Everything You Need to Know About Industrial Piercings
Ear piercing is an art, and one that can extend far past the adornments you wear on just your lobes.
There are many types of ear piercings out there, ranging from the delicate daith piercings to the often-misunderstood tragus piercing and beyond. For the well-seasoned ear piercing aficionado, though, there's another style of piercing out there that may be worth your attention: Industrial piercings.
So, what exactly are industrial piercings, and what should you prepare for if you want to get one? We've got the basics for you here, so read on for your guide to everything you need to know about industrial piercings.
What Is an Industrial Piercing?
Industrial piercings are unique for many reasons, one of which is that fact that each one actually requires two piercings. We don't mean in the way that you would typically get both lobes pierced at the same time, but rather that to wear the piercing—or the earring in it anyway—at all, two holes need to be made in your ear for the jewelry to go through. Essentially, an industrial piercing looks like a bar that is worn across the upper edge of the helix (the cartilage area of the ear). The two piercings are connected by a single piece of jewelry, most often a barbell.
Historically, this type of piercing first emerged in the early '90s. They rose to some popularity thereafter, mostly fort heir association with the "grunge" style of that time. These days, though, the customizability of an industrial piercing is virtually limitless, so you hardly need to lean towards a more punk style to appreciate the edgy aesthetic that one provides.
Also Read About: A Piercing Professional Reveals What You Should Know Before Getting an Ear Piercing
How Bad Does It Hurt?
Like with all piercings, the pain level of getting an industrial piercing will vary depending on your personal pain tolerance level. However, what you need to know about industrial piercings is that the double-pierced nature of it will require twice the pain of a regular helix piercing, no matter which area of your cartilage you choose to have it placed on, simply because the cartilage will be pierced two times. This is why it's important to do your research and go to a professional piercer for this style, as they will be able to use the correct tools (a piercing needle needs to be used for this type of piercing rather than a gun) and help you understand the pain you should expect.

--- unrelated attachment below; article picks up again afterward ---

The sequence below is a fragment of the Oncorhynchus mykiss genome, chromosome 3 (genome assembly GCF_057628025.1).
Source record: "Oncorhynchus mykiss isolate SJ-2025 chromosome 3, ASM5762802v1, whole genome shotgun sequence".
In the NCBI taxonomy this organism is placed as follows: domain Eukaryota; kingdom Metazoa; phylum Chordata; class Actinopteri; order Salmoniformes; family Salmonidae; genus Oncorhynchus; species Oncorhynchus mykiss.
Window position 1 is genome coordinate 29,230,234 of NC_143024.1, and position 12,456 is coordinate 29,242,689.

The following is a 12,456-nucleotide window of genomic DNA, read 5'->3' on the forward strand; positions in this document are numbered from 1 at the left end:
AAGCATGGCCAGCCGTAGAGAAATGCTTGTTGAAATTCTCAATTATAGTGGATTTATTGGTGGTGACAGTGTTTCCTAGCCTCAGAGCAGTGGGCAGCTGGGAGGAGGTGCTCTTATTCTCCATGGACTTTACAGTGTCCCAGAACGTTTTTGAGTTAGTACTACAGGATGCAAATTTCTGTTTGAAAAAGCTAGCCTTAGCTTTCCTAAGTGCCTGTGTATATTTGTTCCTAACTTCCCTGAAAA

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How Long Does It Take to Heal?
After you have your industrial piercing in place comes the real heavy lifting: the aftercare. Caring for a new piercing requires some work to get right, which is why you cannot discuss everything you need to know about industrial piercings without mentioning how to care for one to promote healing. While the pain of the piercing will happen in a pinch, you'll need to take the time afterwards to protect the fresh piercing by:
- Using sea salt solution to keep the piercing clean
- Avoiding getting the piercing caught on anything that may tug at it (this can be more difficult considering the barbell-nature of an industrial piercing)
- Not taking any pain medication before you get your piercing as these may thin your blood
- Not sleeping on the side you got your piercing on to prevent irritation
All in all, with proper care it should take about four to six months for an industrial piercing to heal completely—but keep in mind that you have two holes that need healing with this type of piercing, so proper care will need to be taken for both. What you need to understand about industrial piercings is that they do require extra work, and you'll have to keep the piercing clean every day while it heals (basically, they're a big responsibility).
Also read about: Everything You Should Know About Ear Piercings
So, there you have it—the everything-you-need-to-know guide on industrial piercings. If it sounds like something you're ready to add to your own personal piercing collection, go to a specialist first to discuss what you'll need to know more in-depth.
And if all this is making you second guess if an industrial piercing is the right option for you, you might want to consider a helix piercing instead. Click HERE for everything you need to know about that type of piercing, which may be the perfect simplistic alternative.